Hotel Rosa Alpina
Hotel Rosa Alpina
Set deep within the heart of Italy's Alps, Alta Badia offers endless, very exciting reasons to visit for a luxury family holiday. Firstly, there is an abundance of snow. And as a result, there are fantastic skiing conditions. There are endless pistes on which children can learn to ski with any of the many professional local ski schools and campuses. The snow-capped Dolomites are listed as a UNESCO site where, unlike other ski resorts, the world-class skiing goes hand-in-hand with fantastic gourmet food. Dotted around the slopes lie fourteen mountain huts, each showcasing Michelin starred treats from local chefs. This is foodie heaven that attracts gourmands and skiiers al
Hotel Ciasa Salares
Hotel Clasa Salares is a charming, luxurious family hotel in San Cassiano, close to some wonderful one-off boutiques and slender ski slopes.
The wooden-edged rooms of Hotel Ciasa Salares are cosy, warm, and complete with a panoramic terrace overlooking the snow-capped Dolomite peaks. There are fantastic deluxe suites to choose from, any of which are ideal for families. The foyer is wonderfully welcome and warm, replete with crackling fireplaces and soft...Baby-friendly / Family-friendly Ski / Family-friendly Spa / See this Hotel & Book »
Hotel Antines is a luxury mountain lodge in La Villa with an excellent children’s playroom and direct access to ski camps.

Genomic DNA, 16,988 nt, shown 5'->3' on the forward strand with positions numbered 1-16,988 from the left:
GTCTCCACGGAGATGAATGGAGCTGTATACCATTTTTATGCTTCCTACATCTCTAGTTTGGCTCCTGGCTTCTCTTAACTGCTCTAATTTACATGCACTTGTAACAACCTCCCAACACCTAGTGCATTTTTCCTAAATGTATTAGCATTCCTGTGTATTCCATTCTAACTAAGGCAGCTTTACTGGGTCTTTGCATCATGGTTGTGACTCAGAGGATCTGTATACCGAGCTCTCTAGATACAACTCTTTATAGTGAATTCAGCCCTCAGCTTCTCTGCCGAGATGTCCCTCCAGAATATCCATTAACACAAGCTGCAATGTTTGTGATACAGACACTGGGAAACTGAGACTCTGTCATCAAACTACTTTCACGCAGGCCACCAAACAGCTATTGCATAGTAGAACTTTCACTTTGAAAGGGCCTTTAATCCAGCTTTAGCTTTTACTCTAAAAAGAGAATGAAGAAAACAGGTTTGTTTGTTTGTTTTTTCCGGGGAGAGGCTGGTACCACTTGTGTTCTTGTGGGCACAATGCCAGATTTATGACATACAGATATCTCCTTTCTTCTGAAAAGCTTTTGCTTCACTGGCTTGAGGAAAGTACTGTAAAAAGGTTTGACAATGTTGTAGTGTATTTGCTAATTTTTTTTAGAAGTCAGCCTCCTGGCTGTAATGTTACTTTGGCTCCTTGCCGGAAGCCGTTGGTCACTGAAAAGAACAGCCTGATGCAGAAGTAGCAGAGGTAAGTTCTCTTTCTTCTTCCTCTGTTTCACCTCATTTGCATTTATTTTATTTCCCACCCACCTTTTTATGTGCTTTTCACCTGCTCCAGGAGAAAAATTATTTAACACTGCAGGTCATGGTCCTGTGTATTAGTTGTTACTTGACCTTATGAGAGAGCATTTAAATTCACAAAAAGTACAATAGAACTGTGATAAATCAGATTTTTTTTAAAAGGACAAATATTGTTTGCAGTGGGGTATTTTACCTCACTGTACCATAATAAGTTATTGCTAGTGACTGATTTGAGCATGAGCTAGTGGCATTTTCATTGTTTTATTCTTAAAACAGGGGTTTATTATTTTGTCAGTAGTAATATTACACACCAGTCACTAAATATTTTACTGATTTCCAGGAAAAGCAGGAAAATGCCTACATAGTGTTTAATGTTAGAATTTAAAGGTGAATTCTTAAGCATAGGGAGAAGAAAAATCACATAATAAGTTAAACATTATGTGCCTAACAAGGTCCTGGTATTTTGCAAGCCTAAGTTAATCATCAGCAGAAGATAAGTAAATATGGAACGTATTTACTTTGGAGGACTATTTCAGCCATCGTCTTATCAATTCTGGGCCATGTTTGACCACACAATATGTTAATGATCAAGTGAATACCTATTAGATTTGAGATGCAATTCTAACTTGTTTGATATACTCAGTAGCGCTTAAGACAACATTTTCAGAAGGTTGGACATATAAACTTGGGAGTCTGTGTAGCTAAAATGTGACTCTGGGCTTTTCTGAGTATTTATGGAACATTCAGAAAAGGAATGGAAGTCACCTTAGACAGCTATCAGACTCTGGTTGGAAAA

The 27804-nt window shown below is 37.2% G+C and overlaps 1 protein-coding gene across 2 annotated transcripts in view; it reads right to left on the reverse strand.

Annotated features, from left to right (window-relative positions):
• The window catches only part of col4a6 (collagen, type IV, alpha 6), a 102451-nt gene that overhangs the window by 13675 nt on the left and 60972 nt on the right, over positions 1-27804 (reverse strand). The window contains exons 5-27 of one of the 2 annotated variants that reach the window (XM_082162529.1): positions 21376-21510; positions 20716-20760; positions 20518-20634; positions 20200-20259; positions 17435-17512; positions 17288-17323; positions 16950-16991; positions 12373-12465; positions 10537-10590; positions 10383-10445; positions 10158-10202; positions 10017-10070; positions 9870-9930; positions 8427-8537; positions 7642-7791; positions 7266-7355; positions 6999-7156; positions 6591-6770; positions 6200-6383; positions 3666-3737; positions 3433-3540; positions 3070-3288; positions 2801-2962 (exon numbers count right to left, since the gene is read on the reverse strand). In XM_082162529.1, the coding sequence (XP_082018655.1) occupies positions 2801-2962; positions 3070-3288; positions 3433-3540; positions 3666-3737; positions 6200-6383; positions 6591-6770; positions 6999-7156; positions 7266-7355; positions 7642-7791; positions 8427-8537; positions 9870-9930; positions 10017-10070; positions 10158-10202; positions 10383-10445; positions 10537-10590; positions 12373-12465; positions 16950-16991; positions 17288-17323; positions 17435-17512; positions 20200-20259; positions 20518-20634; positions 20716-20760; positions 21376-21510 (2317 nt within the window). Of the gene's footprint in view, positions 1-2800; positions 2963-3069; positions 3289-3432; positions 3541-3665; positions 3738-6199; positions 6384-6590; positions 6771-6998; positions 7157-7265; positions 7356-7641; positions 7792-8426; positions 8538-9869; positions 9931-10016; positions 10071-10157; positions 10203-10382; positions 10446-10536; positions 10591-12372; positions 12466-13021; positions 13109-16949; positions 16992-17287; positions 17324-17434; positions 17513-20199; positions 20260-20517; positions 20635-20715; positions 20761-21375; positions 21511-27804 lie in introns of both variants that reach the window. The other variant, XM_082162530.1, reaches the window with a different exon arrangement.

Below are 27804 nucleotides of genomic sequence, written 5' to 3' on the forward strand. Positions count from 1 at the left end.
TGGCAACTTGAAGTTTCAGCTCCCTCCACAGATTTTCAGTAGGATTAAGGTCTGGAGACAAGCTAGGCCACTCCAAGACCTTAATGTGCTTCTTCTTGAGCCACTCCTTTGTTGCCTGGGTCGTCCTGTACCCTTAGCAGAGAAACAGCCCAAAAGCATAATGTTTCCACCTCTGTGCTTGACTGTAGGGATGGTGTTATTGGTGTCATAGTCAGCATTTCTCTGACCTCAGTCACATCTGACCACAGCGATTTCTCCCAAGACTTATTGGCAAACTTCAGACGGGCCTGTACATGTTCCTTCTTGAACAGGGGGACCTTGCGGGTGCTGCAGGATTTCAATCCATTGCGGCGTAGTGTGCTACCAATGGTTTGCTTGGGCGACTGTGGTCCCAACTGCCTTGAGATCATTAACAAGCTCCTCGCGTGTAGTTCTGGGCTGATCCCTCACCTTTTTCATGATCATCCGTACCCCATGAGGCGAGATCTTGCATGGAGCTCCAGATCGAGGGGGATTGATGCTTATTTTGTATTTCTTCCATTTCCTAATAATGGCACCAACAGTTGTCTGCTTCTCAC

What makes Hotel Antines special is its spectacular location. The Hotel Antines literally rises in the village center and it is located practically next door to the baby skiing camps and schools. You won't need a car or shuttle bus to move around. The rooms, especially the luxury family suites, are warm and inviting...Baby-friendly / Family-friendly Ski / Family-friendly Spa / See this Hotel & Book »
Hotel Cappella is a stunning 4- star art hotel with its own ozone pool near to Corvara's fantastic shopping hub.
Not only does Hotel Cappella boast its own art gallery stacked with work from around the world, but each room is extremely unique. Each space is individually designed with one-off pieces of furniture and paintings created by famous designers and artists. Staying here is a little like staying in a luxury Dolomite...Baby-friendly / Family-friendly Ski / Family-friendly Spa / See this Hotel & Book »